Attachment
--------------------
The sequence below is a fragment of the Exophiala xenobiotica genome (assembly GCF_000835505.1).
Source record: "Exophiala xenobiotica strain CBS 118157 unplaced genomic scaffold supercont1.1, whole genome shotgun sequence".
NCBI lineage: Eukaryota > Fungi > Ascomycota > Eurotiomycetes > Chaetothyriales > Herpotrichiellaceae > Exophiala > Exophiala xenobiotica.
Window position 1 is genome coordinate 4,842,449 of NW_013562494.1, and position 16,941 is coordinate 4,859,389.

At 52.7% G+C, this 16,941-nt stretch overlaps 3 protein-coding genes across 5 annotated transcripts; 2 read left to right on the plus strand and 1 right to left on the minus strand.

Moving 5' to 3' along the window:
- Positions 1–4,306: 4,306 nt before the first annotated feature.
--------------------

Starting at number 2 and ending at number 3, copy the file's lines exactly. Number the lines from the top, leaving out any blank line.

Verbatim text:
Source record: "Exophiala xenobiotica strain CBS 118157 unplaced genomic scaffold supercont1.1, whole genome shotgun sequence".
NCBI lineage: Eukaryota > Fungi > Ascomycota > Eurotiomycetes > Chaetothyriales > Herpotrichiellaceae > Exophiala > Exophiala xenobiotica.